All historical data is readily available with a VP2 system and you might be quite impressed with the data presentations that are available online and with smartphone apps via the Davis weatherlink.com service.

The vetting/installation/maintenance aspects depend on whether you have someone at the school who is prepared to act as a 'champion' or manager of the weather station. Vetting simply means someone eyeballing the weather data on eg a daily basis and checking that all the readings make sense (eg rainfall _was_ recorded in a roughly proportionate amount after a day on which it rained). The sensors from any weather station may need maintenance after a period of time and it's simply good practice for someone to make a regular reality check on the data to get early warning of any emerging issues.. I guess this could be a well-supervised student group.

Similarly, installation and maintenance on a VP2 is straightforward but obviously someone needs to organise and to do it.

Overall, there's no reason why a locally installed and managed VP2 couldn't rival an EN station perfectly well, but you do need some person or group prepared to do the simple 'manager' role and to stick with it.

« Last Edit: December 01, 2017, 05:10:18 AM by johnd »
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Offline vreihen

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Re: Weather station for school
« Reply #4 on: December 01, 2017, 06:15:54 AM »
I have been contacted by a school near where I work, for help with their broken weather station.  Seems someone came knocking at their door, with a weather station proposal that even came with grant funding/writing assistance.  It uploads to WeatherBug, and you can connect the dots from there because I have never seen the actual paperwork that they signed to know who they were actually dealing with.

As for the professional installation, they installed the anemometer on a 3' high mast in the middle of the black rubber membrane roof on the single story school building.  It is not at the standard 10 meters elevation, and not even in clean air from a few directions.  Don't know where the temp/rain sensors are, but suspect that they are also on the black membrane roof.  I was wondering if a local cable TV contractor did the installation, because it wasn't performed up to even my cheap home station's standards.

The reason why they contacted me is that the console was apparently zapped a few months after installation by a nearby lightning strike, and the company that came knocking with the great deal and assistance in writing a grant told them to buy a new one without even sending someone out to look at the problem.  Long story short, check references with other installed schools before you sign with any weather station provider, and specifically ask to see any curriculum and post-sale support they provide to those schools.....
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Offline chief-david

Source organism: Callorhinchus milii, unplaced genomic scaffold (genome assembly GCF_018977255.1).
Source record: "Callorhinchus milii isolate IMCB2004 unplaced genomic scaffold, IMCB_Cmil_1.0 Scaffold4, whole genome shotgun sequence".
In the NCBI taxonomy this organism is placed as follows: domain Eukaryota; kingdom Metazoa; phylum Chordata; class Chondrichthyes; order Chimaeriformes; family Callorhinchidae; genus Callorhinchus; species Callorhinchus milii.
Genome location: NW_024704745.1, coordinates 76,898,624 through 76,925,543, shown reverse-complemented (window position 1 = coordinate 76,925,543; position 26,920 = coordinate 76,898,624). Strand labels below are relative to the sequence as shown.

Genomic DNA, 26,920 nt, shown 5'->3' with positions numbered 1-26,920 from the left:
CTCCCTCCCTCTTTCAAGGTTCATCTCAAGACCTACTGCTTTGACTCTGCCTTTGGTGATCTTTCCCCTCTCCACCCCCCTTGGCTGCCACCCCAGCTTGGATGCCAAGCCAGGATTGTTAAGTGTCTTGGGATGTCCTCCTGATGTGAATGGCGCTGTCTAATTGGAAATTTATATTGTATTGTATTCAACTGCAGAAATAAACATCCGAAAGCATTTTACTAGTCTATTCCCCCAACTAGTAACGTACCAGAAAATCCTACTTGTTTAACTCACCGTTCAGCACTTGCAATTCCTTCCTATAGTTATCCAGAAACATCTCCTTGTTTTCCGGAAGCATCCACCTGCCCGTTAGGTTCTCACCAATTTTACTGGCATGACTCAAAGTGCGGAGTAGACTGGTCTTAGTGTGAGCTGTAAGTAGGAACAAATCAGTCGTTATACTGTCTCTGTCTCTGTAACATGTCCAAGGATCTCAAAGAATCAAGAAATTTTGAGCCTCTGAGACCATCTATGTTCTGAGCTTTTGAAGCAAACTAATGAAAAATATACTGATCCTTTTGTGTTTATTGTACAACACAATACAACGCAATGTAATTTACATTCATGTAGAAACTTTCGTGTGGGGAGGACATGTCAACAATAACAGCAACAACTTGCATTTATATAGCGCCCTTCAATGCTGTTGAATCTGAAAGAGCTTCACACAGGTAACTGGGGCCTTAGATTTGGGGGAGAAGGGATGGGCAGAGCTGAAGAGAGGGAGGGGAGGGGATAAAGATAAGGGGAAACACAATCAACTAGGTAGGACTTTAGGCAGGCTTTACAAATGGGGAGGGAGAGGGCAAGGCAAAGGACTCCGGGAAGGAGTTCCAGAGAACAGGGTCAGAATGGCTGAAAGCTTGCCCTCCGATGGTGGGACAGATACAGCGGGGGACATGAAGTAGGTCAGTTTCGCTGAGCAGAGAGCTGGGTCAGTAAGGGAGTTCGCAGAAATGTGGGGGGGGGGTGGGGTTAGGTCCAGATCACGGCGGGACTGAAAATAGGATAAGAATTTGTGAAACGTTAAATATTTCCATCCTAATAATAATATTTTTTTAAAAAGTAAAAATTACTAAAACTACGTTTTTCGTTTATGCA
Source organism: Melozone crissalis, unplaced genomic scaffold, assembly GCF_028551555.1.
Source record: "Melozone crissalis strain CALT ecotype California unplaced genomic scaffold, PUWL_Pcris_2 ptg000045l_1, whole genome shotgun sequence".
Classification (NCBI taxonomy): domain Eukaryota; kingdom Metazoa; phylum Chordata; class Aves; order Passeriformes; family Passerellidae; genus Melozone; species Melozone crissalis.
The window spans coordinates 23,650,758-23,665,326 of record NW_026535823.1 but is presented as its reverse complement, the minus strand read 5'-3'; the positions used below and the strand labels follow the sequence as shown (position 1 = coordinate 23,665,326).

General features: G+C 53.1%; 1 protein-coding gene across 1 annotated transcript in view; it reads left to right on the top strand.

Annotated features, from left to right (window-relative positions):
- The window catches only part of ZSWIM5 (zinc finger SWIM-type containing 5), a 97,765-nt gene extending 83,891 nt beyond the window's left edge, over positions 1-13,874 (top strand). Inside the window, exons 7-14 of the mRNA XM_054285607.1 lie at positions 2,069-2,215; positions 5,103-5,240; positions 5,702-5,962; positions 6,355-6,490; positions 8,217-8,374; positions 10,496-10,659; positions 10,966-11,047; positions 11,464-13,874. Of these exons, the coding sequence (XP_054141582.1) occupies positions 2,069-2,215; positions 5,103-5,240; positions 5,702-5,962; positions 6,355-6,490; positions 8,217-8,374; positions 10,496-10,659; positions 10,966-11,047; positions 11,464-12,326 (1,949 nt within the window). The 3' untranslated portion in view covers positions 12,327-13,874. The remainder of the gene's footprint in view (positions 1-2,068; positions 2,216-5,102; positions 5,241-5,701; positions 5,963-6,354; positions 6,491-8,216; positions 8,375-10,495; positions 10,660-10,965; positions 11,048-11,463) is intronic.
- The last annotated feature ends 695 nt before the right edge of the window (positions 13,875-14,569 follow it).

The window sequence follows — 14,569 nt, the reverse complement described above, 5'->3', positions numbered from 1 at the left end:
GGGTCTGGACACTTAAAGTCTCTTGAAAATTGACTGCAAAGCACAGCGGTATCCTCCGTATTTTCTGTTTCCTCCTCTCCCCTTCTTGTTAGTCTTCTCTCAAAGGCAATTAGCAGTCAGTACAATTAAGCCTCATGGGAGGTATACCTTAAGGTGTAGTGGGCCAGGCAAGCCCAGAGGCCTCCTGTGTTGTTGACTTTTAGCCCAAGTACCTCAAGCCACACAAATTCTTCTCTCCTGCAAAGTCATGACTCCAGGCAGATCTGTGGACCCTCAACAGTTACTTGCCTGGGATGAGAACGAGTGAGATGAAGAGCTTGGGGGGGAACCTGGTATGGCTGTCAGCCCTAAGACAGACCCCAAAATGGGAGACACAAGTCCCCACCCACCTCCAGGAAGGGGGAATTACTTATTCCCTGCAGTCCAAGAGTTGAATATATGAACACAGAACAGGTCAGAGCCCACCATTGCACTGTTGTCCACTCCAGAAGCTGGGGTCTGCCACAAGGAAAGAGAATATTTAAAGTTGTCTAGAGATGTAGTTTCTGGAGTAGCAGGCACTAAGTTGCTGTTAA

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Re: Weather station for school
« Reply #5 on: December 01, 2017, 08:04:04 AM »
I am a teacher-have a station at school. I am not a fan of the Earthnetwork/weatherbug thing

You can set up your own system for a lot less money and customize your website.

heading off to school. here is my website.   
http://weather.rms.rdale.org

This is from another post--
Quote
I teach in MPLS and have a VP2 on the building.  Had a station for 7 years.

Get the Davis-it is worth the money. Goes through most building infrastructure. Ours has a solar and uv sensor too.  It adds to the functionality by making a TSHW number.

I do not have the fan shield even though it is a tar and pebble roof.  It does not seem to make a difference with the stations around me.  You could have two stations next to each other and not agree on temps.

Our station is put up with a tripod on top of 2x4's in different directions, and sand bags. I put a lot of sandbags on them. I also took an 80 mph wind a few years ago and was fine.
There are flat roof mounts around.  You may have to talk to your Building supervisor.
There are threads about it.

Get the data logger. Send it to a website and something on your school site
 
Buy a webcam. they are cheap.

You be the one in charge of it.  There are two other schools that had one after me,  neither are used or taken care of. I am almost fanatical about my site.

Ask IT for a dedicated computer. Have it run all the time. They may have to set it up to do that.
Put on teamviewer. That way you can access it when at home, if an issue occurs. It goes through the fire wall.

Ask for help.  Me, other, wxforum. Lots of knowledge here.

http://weather.rms.rdale.org

Any questions let me know. Will be glad to help.
« Last Edit: December 01, 2017, 11:10:49 AM by chief-david »
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Offline WCVMS

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Re: Weather station for school
« Reply #6 on: December 06, 2017, 09:07:55 AM »
I have a Davis Pro2 at my school. I am technologically challenged, but for the most part I have figured it out. I wrote a Lowe's Home Improvement grant to purchase it. My writing skills aren't the greatest, that is why I teach science. I have plenty of help on this website from teachers and former teachers. Good Luck.

TB